The Singapore Night Safari welcomed a new addition to its tapir family on Jul. 25, 2019—Sutera the baby tapir "tot".
Sutera, which means "silk" in Malay, is the thirty-first tapir to be born at the park, and is part of the safari's fourth generation of tapirs, according to a press release by Wildlife Reserves Singapore.
Baby tapir got things to do
Sutera, like all baby tapirs, boasts a brown and white spotted and striped coat for camouflage, which helps it blend well with the dappled forest floor.
Over the next six months, her mottled coat will gradually transform into the solid black and white coat characteristic of adults.
She weighed 7.4kg at birth, but has grown to a healthy 51kg in the past two months.
She was birthed by 15-year-old experienced mother Karthi, who has previously given birth four times.
Currently, Sutera is bonding with her mother at the back-of-house area. She will only be introduced to the public when she is older and more confident of wider spaces.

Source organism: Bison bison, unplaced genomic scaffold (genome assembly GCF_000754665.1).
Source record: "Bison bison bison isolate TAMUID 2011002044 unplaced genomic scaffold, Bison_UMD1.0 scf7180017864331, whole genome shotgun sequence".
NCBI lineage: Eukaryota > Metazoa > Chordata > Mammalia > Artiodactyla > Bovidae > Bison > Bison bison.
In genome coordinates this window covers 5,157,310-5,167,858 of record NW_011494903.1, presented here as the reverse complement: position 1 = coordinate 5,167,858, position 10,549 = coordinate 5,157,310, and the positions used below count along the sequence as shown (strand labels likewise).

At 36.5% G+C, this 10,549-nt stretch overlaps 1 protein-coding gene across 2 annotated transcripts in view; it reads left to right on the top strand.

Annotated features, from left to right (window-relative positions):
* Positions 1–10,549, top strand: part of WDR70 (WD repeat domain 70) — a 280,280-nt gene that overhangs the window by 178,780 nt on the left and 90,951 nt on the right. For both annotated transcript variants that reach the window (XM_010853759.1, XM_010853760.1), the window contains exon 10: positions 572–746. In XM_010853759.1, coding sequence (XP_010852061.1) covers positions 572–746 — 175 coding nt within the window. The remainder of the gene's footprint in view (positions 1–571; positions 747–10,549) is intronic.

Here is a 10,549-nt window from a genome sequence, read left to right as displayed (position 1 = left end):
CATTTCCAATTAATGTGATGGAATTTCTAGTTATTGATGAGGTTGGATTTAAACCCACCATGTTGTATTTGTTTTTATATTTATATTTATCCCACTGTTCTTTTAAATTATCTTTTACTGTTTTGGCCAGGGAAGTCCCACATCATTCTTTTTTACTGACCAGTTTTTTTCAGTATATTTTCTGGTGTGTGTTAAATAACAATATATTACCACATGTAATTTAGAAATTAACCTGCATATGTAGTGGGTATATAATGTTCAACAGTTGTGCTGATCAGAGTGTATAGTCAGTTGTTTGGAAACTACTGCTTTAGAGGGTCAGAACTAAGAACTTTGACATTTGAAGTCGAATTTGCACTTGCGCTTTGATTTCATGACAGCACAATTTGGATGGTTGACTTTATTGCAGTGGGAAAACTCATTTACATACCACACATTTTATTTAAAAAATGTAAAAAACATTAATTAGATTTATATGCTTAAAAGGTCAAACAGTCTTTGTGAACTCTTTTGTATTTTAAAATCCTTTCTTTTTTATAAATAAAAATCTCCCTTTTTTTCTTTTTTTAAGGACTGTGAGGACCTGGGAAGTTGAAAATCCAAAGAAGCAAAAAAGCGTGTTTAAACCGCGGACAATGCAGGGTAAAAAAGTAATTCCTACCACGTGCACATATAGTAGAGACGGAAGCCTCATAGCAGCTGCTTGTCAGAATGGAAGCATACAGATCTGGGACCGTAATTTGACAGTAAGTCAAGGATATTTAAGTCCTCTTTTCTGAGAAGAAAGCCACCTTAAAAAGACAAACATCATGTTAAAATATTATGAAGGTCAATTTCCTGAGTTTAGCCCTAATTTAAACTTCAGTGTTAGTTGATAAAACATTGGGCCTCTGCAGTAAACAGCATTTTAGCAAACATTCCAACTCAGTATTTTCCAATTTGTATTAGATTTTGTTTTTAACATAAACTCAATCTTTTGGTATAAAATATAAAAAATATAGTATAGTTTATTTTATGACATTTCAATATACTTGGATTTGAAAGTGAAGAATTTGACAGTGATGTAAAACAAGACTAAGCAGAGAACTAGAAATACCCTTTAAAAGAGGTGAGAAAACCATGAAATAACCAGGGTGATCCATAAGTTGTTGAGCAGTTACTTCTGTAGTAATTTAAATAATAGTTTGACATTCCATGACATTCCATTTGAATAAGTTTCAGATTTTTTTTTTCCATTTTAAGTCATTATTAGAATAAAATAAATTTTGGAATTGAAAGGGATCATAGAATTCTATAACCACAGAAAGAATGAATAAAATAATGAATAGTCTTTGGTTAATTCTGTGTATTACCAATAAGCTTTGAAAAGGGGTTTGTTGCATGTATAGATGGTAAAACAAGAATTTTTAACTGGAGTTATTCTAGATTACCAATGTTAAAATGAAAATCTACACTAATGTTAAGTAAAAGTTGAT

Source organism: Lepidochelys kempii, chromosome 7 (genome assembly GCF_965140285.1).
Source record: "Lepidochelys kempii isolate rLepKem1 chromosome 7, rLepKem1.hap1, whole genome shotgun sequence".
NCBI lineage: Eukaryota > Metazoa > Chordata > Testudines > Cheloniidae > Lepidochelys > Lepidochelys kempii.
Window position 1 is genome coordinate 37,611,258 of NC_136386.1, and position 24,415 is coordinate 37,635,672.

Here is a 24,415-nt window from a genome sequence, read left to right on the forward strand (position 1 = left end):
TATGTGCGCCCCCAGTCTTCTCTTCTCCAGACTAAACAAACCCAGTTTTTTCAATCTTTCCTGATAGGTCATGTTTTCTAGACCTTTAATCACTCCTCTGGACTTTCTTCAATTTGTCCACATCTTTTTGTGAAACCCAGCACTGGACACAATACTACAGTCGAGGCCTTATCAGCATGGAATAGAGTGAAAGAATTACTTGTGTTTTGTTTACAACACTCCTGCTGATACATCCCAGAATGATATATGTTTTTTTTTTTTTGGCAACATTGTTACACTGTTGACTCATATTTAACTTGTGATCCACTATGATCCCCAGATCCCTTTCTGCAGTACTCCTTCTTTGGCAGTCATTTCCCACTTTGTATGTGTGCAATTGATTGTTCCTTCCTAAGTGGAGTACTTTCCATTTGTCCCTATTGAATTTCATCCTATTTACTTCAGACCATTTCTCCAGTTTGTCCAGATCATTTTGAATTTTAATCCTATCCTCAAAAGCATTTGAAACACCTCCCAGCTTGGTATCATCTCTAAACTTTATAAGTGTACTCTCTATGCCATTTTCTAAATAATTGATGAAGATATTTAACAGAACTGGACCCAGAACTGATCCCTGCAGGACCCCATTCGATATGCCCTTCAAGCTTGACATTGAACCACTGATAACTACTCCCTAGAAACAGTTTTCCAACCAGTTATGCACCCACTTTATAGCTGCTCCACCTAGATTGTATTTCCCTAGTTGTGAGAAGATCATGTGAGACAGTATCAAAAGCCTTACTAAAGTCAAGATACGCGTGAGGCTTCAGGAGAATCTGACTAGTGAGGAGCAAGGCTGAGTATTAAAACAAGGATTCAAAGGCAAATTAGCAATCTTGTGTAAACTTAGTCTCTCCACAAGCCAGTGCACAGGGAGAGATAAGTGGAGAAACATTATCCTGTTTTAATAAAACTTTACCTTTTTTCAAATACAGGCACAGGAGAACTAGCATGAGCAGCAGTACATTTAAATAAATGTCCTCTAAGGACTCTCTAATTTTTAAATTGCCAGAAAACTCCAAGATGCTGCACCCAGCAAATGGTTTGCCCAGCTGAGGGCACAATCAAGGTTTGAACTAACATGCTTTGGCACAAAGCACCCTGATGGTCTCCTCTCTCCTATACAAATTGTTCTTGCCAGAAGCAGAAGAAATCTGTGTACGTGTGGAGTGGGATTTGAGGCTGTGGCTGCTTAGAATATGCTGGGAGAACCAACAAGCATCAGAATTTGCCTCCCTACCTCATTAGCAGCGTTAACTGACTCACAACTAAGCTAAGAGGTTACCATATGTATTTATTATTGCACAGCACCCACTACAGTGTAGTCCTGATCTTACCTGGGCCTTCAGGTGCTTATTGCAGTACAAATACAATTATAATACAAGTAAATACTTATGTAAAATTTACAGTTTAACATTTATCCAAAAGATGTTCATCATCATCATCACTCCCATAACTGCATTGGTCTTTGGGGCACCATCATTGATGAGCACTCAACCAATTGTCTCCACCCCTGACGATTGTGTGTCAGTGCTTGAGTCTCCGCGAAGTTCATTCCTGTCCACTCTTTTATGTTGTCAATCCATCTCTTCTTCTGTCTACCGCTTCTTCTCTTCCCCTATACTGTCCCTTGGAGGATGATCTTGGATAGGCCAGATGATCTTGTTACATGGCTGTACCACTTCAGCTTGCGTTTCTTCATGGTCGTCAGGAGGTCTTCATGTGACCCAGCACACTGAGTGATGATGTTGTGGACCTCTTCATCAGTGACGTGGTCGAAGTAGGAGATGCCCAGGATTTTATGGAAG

Keepers have also revealed that the baby tapir enjoys splashing around in the pool. Sutera is often spotted swimming in the communal pool while her mother goes off to eat or exercise.
Tapirs are good swimmers, and when pursued by predators in the wild, often seek refuge in the nearest body of water.
Sutera also greatly enjoys belly rubs by her keepers, an activity which facilitates the bonding process and condition her for medical examinations in the future.
Part of breeding programme
Malayan tapirs, the largest of five species of tapir, are listed as endangered under the International Union for the Conservation of Nature.
It is the only species native to Asia, and is under threat from hunting and deforestation from farming and logging.
The Night Safari is currently home to two male and seven female tapirs, while another two females reside at the Singapore Zoo.
The animals are part of a regional conservation breeding programme, and since 1991, 14 tapirs from both the Night Safari and Singapore Zoo have been sent to other zoological institutions to help boost populations there.
Top photo courtesy of Wildlife Reserves Singapore